Kubo and the Two Strings is an epic fable that follows a young one-eyed storyteller named Kubo who lives in hiding from his evil aunts and the Moon King. Every day, Kubo wields his magical shamisen (a traditional Japanese string instrument) to bring origami figures to life in thrilling tales that entertain the local villagers. But one day, Kubo accidentally stays out after dark despite his mother’s pleas, and attracts the attention of his witchy aunts, who attack him and kill his mother. Forced to go on the run, Kubo embarks on a mission to defeat the Moon King. An astonishingly original narrative that lavishly plays homage to the Japanese culture that inspired it, Kubo is an awe-inspiring movie that tests the limits of stop-motion animation.

The Adventures of Prince Achmed

Not only is The Adventures of Prince Achmed the oldest surviving stop-motion animated movie, it’s the oldest surviving animated film in history. The 1926 German animated fairy tale by animation legend Lotte Reiniger predates Snow White and the Seven Dwarfs by 10 years. And it doesn’t get enough credit.

The enchanting silent film is the pioneer of silhouette animation, a technique invented by Reiniger that involves manipulating cardboard cutouts and thin sheets of lead under a camera. It’s not dissimilar from the ancient Indonesian practice of Wayang shadow puppetry.

Loosely based on stories from One Thousand and One NightsPrince Achmed follows a dashing hero on a flying horse who braves all manner of obstacles — witches, demons, and even Aladdin — to win a princess’ heart. It’s a simple, almost seductive fairy tale brought to life with dainty, intricate silhouettes in an utterly mesmerizing film.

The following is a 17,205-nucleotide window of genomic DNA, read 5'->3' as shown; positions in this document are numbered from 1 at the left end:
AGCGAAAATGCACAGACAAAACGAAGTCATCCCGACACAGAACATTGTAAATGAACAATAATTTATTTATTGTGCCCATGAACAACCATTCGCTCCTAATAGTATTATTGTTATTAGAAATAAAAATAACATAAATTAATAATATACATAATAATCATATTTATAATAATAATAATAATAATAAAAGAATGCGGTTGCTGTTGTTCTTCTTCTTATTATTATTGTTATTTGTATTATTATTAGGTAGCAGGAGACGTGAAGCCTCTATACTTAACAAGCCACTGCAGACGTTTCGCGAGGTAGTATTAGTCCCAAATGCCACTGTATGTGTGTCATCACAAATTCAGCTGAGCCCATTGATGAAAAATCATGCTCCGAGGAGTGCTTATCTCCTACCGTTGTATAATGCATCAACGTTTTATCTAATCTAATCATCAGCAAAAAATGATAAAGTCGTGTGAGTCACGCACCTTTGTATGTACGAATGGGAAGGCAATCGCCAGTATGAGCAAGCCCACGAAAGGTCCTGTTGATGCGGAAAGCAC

Wallace and Gromit & The Curse of the Were-Rabbit

Aardman Animations’ name is synonymous with Claymation, and it’s largely thanks to their most beloved franchise, Wallace & Gromit. Before the goofy inventor-dog pair got the feature film treatment, they were the stars of popular short films that turned them into British cultural icons.

Aardman is known for its exaggerated and warm stop-motion clay animation style — as if comic strip characters had simply walked off the page. And 2005’s Wallace and Gromit & The Curse of the Were-Rabbit is the epitome of that style. The movie follows the eccentric cheese-loving inventor Wallace and his intelligent, mute dog Gromit as they fend off a growing infestation of rabbits before their village’s annual vegetable competition. But an invention goes awry, and shenanigans ensue. Wallace and Gromit is a vaudeville comedy meets newspaper comic strip, and a must-see for any stop-motion fanatic.

Fantastic Planet

This psychedelic French film uses cutout animation to tell a truly otherworldly story. Fantastic Planet is a 1973 science-fiction film adapts Stefan Wul’s novel Oms en serie, which tells the story of a distant planet where humans are a lesser, diminutive species on a planet ruled by ethereal beings called Traags. Humans are a nuisance at worst, pets at best to the giant Traags, who tower hundreds of feet over the humans that they call “Oms,” a homophone of homme (the French word for “man”).

The story of oppression and the power of technology recalls sci-fi epics like Dune and Planet of the Apes, but the avant-garde art style of the cutouts is more along the lines of Salvador Dali. The 71-minute film is truly a trip that could not have been replicated in traditional animation.